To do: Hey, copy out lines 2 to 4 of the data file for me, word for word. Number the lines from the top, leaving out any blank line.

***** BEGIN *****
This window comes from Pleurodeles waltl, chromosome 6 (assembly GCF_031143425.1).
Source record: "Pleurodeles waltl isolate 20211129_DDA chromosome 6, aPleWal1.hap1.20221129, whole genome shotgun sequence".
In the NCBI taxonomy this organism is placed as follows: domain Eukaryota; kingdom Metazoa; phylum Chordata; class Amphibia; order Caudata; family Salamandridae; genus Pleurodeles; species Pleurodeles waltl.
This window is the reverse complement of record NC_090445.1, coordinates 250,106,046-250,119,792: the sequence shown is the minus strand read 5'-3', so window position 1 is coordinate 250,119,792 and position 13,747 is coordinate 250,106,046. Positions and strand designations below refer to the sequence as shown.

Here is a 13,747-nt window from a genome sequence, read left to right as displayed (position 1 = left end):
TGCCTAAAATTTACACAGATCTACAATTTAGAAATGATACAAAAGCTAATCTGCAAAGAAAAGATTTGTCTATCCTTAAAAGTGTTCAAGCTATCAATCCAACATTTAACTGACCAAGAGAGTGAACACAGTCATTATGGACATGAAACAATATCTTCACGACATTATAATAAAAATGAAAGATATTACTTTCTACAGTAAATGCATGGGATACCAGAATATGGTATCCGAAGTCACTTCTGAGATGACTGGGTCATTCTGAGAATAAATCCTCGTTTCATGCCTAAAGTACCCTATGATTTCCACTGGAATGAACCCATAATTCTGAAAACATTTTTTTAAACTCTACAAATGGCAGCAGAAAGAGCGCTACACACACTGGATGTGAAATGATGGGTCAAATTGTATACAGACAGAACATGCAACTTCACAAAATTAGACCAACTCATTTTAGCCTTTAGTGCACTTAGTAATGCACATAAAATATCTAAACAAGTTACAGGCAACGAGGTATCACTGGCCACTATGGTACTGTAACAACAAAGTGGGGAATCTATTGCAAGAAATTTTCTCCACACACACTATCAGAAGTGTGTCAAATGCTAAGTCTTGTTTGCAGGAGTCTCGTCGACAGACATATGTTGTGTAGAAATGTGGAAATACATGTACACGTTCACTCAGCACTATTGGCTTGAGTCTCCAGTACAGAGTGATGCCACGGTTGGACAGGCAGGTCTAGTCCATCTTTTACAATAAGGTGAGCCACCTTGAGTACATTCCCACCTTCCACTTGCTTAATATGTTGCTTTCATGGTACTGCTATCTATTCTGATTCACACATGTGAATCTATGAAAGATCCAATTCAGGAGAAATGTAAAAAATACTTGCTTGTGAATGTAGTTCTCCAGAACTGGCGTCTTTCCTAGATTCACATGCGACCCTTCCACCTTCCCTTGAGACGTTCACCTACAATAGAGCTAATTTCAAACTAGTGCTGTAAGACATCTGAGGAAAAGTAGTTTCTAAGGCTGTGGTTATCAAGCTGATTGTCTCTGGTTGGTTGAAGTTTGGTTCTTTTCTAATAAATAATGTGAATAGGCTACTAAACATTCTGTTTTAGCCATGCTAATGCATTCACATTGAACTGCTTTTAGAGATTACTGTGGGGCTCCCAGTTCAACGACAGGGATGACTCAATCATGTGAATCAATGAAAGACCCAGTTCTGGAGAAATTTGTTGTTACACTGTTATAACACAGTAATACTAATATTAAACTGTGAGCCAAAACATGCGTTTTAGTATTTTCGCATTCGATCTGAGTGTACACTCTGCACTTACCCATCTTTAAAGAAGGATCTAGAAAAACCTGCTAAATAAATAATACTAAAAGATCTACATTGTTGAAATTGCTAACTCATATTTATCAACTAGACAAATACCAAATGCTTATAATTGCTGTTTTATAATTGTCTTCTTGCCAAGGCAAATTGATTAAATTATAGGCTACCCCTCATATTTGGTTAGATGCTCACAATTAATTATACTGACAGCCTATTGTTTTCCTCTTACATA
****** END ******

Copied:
Source record: "Pleurodeles waltl isolate 20211129_DDA chromosome 6, aPleWal1.hap1.20221129, whole genome shotgun sequence".
In the NCBI taxonomy this organism is placed as follows: domain Eukaryota; kingdom Metazoa; phylum Chordata; class Amphibia; order Caudata; family Salamandridae; genus Pleurodeles; species Pleurodeles waltl.
This window is the reverse complement of record NC_090445.1, coordinates 250,106,046-250,119,792: the sequence shown is the minus strand read 5'-3', so window position 1 is coordinate 250,119,792 and position 13,747 is coordinate 250,106,046. Positions and strand designations below refer to the sequence as shown.